ICT and psychology studies

ICT and psychology studies

 

Idea and programme

Informatics, as a branch of science, is characterised by its ubiquity and diversity of
application. This is why it is becoming more and more interdisciplinary. Fields
overlapping various areas of research are: Computer Supported Collaborative Work,
Human-Computer Interface Design, Affective Computing, Social Informatics. Emotion
recognition, computer- generated, emotionally expressive face design are new
challenges in this area. All of these are linked by their connection to both informatics
and psychology.
Usually, when thinking about psychology, we don’t immediately associate it with
technical novelties in the field of informatics. However, if we look at psychology
through the development of computer technology, we see how much change it has
brought. The changes we are witnessing – among others the development of broadly
understood informatics tools – became a fundamental force in shaping identity,
cognitive processes and emotional and social activities of people. Not only the
frequency of social interactions has changed, their very essence is different too.
Video games can be a great example of that, since they allow for building virtual
relations, often disconnected from social norms and values of the player’s everyday
life. As we look on, the technological development changes focal points for
psychology. Instead of researching physical interactions, psychologists are studying
mediated relations between humans in a virtual world, often involving virtual
characters.
The technological development, on the other hand, fuels changes in the very core of
psychology. It modifies and broadens the scope of tools which can be used by
researchers. Starting with somatic reaction sensors (perspiration, eye movement,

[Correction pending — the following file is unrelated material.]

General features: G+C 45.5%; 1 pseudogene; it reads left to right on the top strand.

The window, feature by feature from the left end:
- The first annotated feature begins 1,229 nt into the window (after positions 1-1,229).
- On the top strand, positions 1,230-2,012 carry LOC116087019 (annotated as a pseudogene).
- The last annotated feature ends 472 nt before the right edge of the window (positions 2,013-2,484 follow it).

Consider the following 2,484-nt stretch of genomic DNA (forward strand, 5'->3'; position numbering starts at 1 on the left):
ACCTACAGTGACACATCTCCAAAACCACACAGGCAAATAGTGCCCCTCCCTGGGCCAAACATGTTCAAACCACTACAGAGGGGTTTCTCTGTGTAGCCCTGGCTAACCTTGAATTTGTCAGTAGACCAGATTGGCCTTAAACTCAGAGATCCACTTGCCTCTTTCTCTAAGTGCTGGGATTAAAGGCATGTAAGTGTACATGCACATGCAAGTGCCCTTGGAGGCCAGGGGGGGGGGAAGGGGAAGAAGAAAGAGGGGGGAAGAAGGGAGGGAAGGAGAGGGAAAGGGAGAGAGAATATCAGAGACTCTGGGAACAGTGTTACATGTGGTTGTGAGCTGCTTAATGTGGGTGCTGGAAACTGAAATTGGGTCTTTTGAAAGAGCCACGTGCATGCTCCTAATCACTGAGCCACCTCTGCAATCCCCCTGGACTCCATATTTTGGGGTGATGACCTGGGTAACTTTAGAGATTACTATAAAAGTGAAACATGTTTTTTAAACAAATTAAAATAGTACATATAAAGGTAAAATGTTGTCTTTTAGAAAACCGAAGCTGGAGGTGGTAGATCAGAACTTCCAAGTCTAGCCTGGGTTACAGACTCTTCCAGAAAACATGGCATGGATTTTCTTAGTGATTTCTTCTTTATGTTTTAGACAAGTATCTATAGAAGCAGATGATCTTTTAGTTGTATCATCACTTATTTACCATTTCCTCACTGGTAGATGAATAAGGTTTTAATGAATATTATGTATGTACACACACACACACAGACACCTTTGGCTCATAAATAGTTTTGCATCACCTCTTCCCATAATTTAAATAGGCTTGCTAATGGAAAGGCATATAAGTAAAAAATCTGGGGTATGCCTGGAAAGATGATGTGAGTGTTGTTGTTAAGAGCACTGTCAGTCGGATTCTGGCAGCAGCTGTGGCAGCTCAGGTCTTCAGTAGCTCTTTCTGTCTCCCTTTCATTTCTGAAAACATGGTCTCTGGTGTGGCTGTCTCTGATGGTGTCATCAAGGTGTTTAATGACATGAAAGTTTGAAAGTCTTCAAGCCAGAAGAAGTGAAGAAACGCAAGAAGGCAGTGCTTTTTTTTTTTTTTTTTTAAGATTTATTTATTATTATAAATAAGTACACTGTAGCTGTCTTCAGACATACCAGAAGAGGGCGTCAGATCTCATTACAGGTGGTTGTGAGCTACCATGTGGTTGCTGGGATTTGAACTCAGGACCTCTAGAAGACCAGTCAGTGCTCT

muscle contractions), through scanners providing detailed info about the structure
and reactions of the human brain to tools enabling researchers to monitor behavior –
both in real and internet world.
All of this has changed and continues to influence the way we practice psychology. It
can be seen best in the way psychological research is conducted. The most
spectacular example of informatics influencing the collection and analysis of
psychological data is the area of big data. Over the last couple of years, research
facilities all around the world began creating huge databases, cataloguing human
behavior in a previously unseen level of detail. If used correctly, this data allows for
posing wholly new research questions. Let us imagine a database on taxi rides in
New York (such base actually exists). Is there a set of data better suited for
researching the connection between social class and generosity? Databases allow
for monitoring the influence of environmental and social factors on human behavior
and psychological condition. They should be utilized by psychologists who often do

not have a suitable background to make use of them. Computer sciences, on the
other hand, require a basic knowledge of psychology if they are to be used for
creating a virtual environment such as social media or websites with scientific and
informational contents.
The doctoral studies we’re proposing are a combination of psychology and computer
sciences. They are our answer to the growing demand for interdisciplinary education
and new challenges posed to psychology and computer sciences.

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